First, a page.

The big question is are these rallies really fronts to overthrow the BN government ? If they are can they succeed with the security forces all behind the government ? Or is it just an excuse to nip the opposition before it becomes unmanageable ? Like Operation Lalang (meaning 'weed' in Malay) on October 27, 1987 by the police to prevent the occurrence of racial riots due to the provocation by the ruling government towards DAP (Democratic Action Party). The operation saw the arrest of 106 persons under the now defunct Internal Security Act and the revoking of the publishing licenses of four newspapers.

Situation now is very different from 1987. It is a people uprising for want of a better word. Throughout the world when a sizable population decide to confront the government no amount of force, pressure or threats is going to push back the wave. In many cases uprising have led to overthrow if not well managed. It is very unwise to take a confrontational stance against public reaction towards a standing government.


Anonymous said...

Hi Peter,Initially I too thought the post GE rally will not achieve much, least of all - change the govt. But the more I thought about it, I realise that the rallies served 2 important purpose. 1st of all, I think a lot of people were dis-appointed that PR could not take over the govt. They needed a boost to lift their spirits to continue the struggle. 2ndly, the Chinese were singled out as being "ungrateful", and for causing BN to lose. The post GE rallies showed that PR support were across all races. And the speakers kept reminding the crowd - and the public that. Seeing the multiracial crowd, I believe more national unity was achieved than the multibillion RM 1Malaysia program. Andrew.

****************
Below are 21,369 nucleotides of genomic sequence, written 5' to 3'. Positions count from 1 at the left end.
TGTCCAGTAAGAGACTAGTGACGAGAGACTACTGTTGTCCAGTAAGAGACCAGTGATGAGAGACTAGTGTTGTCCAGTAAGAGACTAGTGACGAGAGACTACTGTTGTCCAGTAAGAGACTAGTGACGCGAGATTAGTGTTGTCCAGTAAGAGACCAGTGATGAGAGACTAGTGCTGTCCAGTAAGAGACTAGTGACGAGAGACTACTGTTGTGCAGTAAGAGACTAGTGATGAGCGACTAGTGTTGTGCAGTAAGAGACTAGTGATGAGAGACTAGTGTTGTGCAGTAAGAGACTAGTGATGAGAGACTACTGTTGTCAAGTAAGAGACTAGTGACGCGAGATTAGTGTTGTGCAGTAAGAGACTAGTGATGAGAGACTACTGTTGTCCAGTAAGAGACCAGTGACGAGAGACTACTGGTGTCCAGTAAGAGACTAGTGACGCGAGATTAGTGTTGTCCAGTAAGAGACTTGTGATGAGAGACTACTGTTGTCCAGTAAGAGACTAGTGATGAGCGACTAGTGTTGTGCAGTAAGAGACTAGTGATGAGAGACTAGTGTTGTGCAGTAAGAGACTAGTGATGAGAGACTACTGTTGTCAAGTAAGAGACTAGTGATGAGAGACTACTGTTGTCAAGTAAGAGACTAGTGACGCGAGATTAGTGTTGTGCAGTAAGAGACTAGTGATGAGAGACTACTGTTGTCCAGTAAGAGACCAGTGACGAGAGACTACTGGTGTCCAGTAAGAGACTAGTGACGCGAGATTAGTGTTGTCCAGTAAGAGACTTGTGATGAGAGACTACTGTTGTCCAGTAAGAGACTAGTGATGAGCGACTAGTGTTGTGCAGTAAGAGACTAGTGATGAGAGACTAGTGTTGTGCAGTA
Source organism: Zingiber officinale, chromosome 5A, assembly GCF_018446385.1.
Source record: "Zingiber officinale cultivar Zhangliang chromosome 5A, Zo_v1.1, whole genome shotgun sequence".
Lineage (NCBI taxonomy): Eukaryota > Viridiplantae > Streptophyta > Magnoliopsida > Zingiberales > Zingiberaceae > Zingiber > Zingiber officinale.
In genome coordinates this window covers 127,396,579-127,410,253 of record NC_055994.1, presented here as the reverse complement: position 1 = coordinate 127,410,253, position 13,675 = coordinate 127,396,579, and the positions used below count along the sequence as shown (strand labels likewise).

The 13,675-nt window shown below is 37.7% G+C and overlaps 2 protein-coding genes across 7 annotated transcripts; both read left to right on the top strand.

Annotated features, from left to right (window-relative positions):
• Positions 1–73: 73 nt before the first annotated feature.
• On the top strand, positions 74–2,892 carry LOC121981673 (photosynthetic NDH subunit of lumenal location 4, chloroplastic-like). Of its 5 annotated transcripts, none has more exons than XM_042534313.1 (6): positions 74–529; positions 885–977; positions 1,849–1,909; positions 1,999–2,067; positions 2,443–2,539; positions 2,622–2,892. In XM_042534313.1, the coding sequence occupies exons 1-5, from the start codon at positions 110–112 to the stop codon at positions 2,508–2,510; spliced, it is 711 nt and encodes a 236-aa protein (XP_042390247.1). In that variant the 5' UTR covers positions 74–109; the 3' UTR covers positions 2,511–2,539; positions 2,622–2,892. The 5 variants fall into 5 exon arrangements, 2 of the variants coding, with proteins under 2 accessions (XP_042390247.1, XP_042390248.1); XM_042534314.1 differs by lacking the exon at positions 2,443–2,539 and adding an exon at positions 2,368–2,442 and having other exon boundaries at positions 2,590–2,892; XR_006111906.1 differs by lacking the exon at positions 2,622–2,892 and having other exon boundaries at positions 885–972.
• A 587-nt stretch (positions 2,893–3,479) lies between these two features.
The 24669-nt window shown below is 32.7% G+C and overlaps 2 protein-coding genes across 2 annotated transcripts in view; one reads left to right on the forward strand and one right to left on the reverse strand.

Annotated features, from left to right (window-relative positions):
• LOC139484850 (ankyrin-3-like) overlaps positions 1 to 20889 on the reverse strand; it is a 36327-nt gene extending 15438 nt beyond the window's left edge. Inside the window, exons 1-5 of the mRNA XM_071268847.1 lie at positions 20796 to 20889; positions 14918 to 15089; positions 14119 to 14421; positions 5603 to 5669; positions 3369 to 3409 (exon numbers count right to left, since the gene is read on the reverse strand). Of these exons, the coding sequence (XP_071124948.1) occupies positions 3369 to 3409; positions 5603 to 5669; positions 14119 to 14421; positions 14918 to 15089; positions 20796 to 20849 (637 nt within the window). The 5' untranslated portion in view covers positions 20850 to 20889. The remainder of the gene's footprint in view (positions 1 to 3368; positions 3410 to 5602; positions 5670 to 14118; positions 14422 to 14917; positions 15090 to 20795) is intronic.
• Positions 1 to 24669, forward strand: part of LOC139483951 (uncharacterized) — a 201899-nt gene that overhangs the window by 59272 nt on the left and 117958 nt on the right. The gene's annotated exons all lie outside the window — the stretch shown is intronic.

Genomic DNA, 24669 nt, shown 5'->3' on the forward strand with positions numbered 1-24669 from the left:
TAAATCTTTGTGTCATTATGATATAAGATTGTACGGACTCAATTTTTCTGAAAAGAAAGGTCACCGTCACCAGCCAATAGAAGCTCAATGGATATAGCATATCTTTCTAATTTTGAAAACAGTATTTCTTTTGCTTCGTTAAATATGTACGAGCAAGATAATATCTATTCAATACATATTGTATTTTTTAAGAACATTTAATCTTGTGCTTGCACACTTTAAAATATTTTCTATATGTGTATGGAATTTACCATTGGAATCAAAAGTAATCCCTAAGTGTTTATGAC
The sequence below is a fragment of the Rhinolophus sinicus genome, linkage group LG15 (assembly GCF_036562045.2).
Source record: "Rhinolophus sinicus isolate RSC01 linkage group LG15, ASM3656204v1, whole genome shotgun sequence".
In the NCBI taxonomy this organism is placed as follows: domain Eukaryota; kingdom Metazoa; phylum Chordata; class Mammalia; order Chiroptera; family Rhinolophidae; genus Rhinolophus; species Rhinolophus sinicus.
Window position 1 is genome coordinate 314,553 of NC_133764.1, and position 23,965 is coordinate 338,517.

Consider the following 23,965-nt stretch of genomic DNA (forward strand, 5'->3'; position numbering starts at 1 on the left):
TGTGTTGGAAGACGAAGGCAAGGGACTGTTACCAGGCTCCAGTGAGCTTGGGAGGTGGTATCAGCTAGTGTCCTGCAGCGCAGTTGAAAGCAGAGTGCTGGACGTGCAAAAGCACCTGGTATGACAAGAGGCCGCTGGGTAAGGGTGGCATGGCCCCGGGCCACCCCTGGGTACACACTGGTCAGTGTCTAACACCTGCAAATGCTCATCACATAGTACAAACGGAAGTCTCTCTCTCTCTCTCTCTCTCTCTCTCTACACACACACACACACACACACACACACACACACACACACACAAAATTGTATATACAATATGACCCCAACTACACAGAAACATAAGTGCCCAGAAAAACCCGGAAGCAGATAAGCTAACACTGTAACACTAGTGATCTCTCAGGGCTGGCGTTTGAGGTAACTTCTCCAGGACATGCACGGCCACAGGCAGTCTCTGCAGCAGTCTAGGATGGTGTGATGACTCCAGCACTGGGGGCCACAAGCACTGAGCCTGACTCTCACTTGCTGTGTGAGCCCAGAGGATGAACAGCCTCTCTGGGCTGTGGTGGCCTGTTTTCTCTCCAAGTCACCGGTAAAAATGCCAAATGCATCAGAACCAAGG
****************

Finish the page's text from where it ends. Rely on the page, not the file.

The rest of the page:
Peter Yew said...

Agreed absolutely. The government is very afraid of the massive public support PR has been able to garner. It confirms the PR did receive more popular support than the BN even in conservative areas like Kedah where the crowd response was unbelievable. They kept referring to these rallies as attempts to overthrow them when the truth is the opposite. The people actually want the government to serious reform. But look at recent events and warnings issued. They simply confirm the government refuses to face the reality and is themselves to be blamed if indeed they fall apart even through internal squabbles and collapse. They cannot deny the issues raised don't exist. They simply refuse to deal with them openly.